(CNN) -- Tensions boiled in a volatile Syrian community Thursday as thousands turned up for the funerals of people killed in unrest. Meanwhile, Syria's government blamed the instability on outsiders and announced plans to study popular demands, including the lifting of the country's decades-old emergency law.
Syria is the latest in a string of Arabic-speaking nations beset with discontent over economic and human rights issues. Syrian discontent centers on Daraa, a southern city in the impoverished country's agricultural region, where violence has been escalating between security forces and anti-government protesters since late last week.
Wissam Tarif, executive director of the human rights organization Insan, said at least 34 people have been killed in Daraa in the past two days. Other activists believe many more have been killed.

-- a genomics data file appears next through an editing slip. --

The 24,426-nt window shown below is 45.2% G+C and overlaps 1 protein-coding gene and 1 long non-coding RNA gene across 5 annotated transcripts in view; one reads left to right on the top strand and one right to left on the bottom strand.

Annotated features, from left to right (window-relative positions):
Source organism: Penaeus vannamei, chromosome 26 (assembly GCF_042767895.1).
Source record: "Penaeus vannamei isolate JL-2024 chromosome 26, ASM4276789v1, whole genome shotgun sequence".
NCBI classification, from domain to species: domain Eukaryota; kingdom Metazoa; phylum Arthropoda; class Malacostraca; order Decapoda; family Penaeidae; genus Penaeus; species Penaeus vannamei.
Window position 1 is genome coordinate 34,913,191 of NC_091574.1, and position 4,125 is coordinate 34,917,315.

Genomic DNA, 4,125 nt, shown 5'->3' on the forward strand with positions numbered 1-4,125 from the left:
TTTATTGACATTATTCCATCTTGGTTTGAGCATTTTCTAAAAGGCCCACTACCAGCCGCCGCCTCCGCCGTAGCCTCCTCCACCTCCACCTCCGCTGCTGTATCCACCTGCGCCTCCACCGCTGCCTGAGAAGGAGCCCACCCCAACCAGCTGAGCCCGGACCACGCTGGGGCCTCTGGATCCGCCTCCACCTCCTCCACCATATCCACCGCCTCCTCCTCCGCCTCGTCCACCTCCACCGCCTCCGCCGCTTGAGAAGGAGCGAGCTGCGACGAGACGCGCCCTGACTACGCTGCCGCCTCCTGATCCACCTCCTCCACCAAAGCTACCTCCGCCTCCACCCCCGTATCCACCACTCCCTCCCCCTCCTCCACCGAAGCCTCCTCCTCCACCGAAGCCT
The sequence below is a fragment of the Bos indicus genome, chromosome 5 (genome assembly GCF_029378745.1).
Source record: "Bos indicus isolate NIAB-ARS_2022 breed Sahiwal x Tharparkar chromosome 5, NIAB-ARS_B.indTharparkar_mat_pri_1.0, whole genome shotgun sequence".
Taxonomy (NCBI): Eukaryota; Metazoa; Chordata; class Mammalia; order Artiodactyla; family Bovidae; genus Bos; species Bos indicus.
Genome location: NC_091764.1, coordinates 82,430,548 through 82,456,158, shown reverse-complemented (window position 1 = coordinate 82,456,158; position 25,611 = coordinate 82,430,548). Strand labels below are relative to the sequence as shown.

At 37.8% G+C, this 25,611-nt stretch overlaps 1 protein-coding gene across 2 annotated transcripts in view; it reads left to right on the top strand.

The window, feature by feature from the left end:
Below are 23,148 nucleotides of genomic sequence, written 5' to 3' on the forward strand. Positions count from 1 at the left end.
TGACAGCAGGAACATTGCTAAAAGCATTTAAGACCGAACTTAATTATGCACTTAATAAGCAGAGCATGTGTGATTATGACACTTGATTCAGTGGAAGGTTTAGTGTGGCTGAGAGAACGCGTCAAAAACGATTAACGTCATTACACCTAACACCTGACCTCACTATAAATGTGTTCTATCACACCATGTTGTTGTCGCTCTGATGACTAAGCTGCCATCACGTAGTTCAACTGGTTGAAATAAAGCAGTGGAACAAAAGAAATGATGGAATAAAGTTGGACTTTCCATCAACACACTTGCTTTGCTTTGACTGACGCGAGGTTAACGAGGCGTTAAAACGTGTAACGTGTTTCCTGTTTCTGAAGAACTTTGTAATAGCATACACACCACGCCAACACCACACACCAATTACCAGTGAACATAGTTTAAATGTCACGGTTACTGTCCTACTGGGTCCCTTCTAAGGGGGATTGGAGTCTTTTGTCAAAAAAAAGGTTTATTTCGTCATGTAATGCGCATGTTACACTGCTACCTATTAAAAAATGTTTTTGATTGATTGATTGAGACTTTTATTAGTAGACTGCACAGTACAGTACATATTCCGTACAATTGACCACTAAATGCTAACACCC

Tarif said as many as 20,000 people followed the funeral procession for those who died in the violence, including a conscripted soldier who was reportedly shot and wounded because he refused to fire on demonstrators.
A witness, who asked not to be named, said 10 "martyrs" were buried following afternoon prayers, with the people in the procession mourning the loss of the victims and chanting anti-government slogans.
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